By Michael Jacobs | email@example.com
The theme of remembrance and the consequences of forgetfulness kept coming up in early May.
That theme wasn’t surprising May 4 at the American Jewish Committee dinner honoring Eliot Arnovitz, who talked about the AJC’s educational role in helping him understand Jewish history, especially World War II and the Holocaust. And remembrance is the point of the Atlanta History Center exhibit “Filming the Camps,” which held a preview May 5; it’s all about the Holocaust and the Americans who documented it 70 years ago.
But I wasn’t expecting to hear those echoes at the National Center for Civil and Human Rights at its first honor dinner May 6.
Maybe because I was born 18 months after Martin Luther King was assassinated or because my ancestors were on the slave-owning, privileged side in the South, I never thought about the need to hold tight to the memories of the civil rights struggle and the horrors of Jim Crow.
The Holocaust, as the ultimate expression of anti-Semitism, is literally life or death for Jews. Thus, we feel a need not only to remember, but to ensure that everyone else never forgets. We hang on to the bitter memories instead of trying to forget and move on.
But the civil rights movement felt like something we as a society needed to work through and leave behind. Hanging on to those old wounds was keeping all of us from moving forward.
I guess the center and the honorees’ speeches May 6 did their jobs and opened my eyes to what was obvious: The civil rights movement was and is a fight not just for equal treatment, but also for that most basic of rights, life.
Did I mention that I was a history major in college, albeit one whose interest faded after 1865?
I don’t share this embarrassing story because I like to show off my ignorance or insensitivity (I don’t) or to argue that I have a new understanding for those non-Jews who didn’t support the creation of the U.S. Holocaust Memorial Museum and who think we Jews should just move on (I do).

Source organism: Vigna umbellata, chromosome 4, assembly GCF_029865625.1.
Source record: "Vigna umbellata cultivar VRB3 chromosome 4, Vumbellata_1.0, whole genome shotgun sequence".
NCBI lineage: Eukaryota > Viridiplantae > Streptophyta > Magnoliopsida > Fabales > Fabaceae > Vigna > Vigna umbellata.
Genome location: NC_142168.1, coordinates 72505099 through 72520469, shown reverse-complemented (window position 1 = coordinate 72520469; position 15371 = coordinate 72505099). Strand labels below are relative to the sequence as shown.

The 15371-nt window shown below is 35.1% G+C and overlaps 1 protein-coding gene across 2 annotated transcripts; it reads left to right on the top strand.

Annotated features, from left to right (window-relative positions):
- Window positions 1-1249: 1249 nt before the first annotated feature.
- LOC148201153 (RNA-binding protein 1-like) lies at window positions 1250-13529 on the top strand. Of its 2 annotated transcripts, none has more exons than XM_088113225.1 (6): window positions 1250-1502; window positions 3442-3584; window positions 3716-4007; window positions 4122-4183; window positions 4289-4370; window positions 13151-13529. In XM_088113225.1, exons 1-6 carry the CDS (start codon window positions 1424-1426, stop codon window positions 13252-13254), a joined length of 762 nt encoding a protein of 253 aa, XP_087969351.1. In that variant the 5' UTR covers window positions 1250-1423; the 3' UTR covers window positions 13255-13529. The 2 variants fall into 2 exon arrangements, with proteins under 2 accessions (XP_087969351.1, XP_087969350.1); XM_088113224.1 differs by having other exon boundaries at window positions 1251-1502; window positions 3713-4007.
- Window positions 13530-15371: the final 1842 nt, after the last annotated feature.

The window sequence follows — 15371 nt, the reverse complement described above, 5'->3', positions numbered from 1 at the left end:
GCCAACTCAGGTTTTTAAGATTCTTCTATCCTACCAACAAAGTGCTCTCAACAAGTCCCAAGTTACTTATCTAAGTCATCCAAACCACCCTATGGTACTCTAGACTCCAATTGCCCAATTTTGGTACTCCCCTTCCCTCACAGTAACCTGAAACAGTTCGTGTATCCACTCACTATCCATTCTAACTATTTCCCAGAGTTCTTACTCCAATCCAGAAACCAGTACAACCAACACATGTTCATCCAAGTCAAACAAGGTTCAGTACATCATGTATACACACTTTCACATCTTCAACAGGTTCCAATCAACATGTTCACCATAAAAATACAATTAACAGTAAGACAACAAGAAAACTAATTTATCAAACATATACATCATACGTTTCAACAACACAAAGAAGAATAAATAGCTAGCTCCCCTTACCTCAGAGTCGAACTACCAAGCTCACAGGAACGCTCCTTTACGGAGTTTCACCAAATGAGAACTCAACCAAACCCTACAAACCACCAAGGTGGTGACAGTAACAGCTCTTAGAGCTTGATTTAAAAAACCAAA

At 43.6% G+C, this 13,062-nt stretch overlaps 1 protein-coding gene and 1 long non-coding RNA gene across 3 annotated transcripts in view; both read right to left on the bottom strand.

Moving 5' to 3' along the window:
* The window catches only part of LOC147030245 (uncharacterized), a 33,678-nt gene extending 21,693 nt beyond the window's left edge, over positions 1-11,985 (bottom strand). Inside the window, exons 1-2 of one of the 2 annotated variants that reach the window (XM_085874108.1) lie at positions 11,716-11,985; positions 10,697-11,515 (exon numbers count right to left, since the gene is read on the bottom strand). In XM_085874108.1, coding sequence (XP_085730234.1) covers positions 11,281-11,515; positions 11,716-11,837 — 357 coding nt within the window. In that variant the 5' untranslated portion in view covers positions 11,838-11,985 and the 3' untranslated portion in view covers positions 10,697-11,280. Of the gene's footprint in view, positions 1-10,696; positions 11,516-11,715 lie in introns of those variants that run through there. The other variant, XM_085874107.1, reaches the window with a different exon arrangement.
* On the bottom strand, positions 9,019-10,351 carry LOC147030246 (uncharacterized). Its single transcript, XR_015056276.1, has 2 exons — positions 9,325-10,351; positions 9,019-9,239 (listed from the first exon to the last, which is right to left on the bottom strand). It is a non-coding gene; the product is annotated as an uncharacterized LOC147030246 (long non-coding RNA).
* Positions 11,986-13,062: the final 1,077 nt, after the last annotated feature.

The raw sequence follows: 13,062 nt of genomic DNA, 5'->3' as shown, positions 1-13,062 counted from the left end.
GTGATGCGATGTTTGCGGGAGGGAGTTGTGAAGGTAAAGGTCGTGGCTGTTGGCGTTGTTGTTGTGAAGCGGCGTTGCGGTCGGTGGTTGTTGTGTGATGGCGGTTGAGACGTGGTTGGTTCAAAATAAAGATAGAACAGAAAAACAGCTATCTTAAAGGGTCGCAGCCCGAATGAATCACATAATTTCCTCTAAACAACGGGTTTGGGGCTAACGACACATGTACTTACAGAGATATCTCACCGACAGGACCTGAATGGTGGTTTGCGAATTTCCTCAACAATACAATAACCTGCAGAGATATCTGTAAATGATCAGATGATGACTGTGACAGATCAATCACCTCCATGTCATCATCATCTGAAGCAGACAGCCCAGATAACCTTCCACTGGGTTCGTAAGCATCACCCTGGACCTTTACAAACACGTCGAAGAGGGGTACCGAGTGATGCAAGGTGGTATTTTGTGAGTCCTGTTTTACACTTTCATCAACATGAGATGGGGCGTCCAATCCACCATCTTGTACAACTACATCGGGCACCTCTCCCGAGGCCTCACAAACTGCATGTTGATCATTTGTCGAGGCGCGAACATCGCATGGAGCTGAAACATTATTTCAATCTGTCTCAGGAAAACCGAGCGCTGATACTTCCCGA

The point is that my experience at dinner May 6 prepared me to see the JNF-SOJOURN discussion over breakfast May 8 with more clarity.
SOJOURN wasn’t looking for a list of JNF’s gay employees or a recital of all the reasons JNF is a great workplace for the LGBT community. What I think SOJOURN wanted from JNF CEO Russell Robinson was a recognition that honoring someone like Charles Stanley isn’t a faux pas; it’s a life-or-death issue. There’s a real fear that seeing a respected Jewish organization celebrate a man who revels in hating gay people could push a scared teen over the edge to suicide.
If you feel that way, there’s no separating the issues. You can’t put aside your concerns in one area to focus on another area of agreement. And all the expressions of support for LBGT rights and all the semiapologies “for any pain you felt” won’t close the rift.
JNF supporters, seeing nothing but an effort to show gratitude to a friend of Israel, are understandably frustrated at being portrayed as the bad guys, the ones who must undo what was done while the other side does not budge.
No one can compromise on a life-or-death issue, so the burden is on JNF. It crosses the rhetorical battlefield and embraces SOJOURN’s position, or it accepts that the rift among pro-Israel Jews in Atlanta never will heal.